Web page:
The Best Way to Learn – Make Mistakes

A Confession: I am a TED junkie. I could spend all day watching TED videos, and I have been inspired, motivated and amazed by so many of them.

Diana Laufenberg’s talk in December last year however, spoke directly to me. I have seen first hand the amazing advantages of experiential learning, and the combination of that with Constructivism (in which the learner attempts to construct their own knowledge) lends itself to a much much more powerful form of learning than one can imagine.

To be able to teach (especially the way Ms Laufenberg has) I think we, as teachers/educators need to

a) TRUST – trust that the children will learn what they need to know, in their own time and in their own way. We also need to trustĀ ourselves to give and allow them time and opportunity to learn, even through, or especially through their mistakes.

b) Have PATIENCE – Patience to wait for the children to ‘see/find’ the answers; and patience to answer the questions they might have or point them in the direction of the answers.

c) Have HUMILITY – to share experiences and also to admit that one does not or cannot know everything and learning is life-long.

d) be CONFIDENT in own methods of teaching and in the children’s capability and capacity to learn.

Do you have any thoughts to add or know of other inspiring teachers?

© 2011, Li-ling. All rights reserved.


  • This brings up a lot of my ideas and feelings about homeschooling. I knew some Mamas who couldn’t trust the process and constantly questioned if their children were absorbing enough material. I love to learn and as long as my children were engaged with something worthwhile, I felt good about it and could trust that they were getting what they needed.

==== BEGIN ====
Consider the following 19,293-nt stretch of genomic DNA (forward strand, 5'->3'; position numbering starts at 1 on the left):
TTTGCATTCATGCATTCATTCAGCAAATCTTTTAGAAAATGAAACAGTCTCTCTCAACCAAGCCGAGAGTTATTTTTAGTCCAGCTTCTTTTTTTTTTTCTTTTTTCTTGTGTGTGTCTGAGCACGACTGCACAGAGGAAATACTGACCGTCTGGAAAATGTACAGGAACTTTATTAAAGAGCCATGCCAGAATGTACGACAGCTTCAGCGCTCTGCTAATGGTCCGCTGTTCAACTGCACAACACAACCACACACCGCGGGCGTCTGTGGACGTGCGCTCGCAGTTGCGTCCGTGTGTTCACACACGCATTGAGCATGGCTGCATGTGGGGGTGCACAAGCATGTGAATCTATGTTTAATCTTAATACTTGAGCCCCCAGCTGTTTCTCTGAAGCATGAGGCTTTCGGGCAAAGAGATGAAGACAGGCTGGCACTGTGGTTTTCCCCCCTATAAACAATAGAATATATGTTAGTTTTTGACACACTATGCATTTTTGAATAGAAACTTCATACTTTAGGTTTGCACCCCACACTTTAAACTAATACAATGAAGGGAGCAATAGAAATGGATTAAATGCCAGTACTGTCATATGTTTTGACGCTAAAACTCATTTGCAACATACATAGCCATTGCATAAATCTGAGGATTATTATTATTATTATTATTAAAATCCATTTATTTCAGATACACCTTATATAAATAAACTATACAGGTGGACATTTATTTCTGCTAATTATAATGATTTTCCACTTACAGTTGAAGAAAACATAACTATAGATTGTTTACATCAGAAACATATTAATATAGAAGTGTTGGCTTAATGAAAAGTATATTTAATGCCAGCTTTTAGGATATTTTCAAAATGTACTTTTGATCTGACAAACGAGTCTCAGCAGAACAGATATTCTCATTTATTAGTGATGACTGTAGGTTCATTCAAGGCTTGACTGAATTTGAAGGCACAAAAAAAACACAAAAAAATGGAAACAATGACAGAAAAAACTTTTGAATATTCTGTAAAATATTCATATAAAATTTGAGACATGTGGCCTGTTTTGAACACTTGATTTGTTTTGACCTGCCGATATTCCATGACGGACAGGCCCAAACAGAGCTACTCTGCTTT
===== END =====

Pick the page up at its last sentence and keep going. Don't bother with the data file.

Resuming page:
When I teach language I use the metaphor that the student must build their own room in their brain for that language. They must furnish it with words that they own, lay the foundation with words that they have taken to heart. I have experienced meaning as a medium, and I really believe that we can use it like a mental building material to create strong pathways in our brains, which then become essential tools for working in the world.

  • Yes, I especially loved the way she encouraged the children to explore and learn. I always wonder though how possible/easy it is within educational curriculums so filled with tick-box targets and so many children to cater to.
    I think it is often very hard to do things differently from how we have been taught. The majority of the population have been to school and in school that to do it differently somehow feels wrong sometimes, you are right, it’s all about trust.

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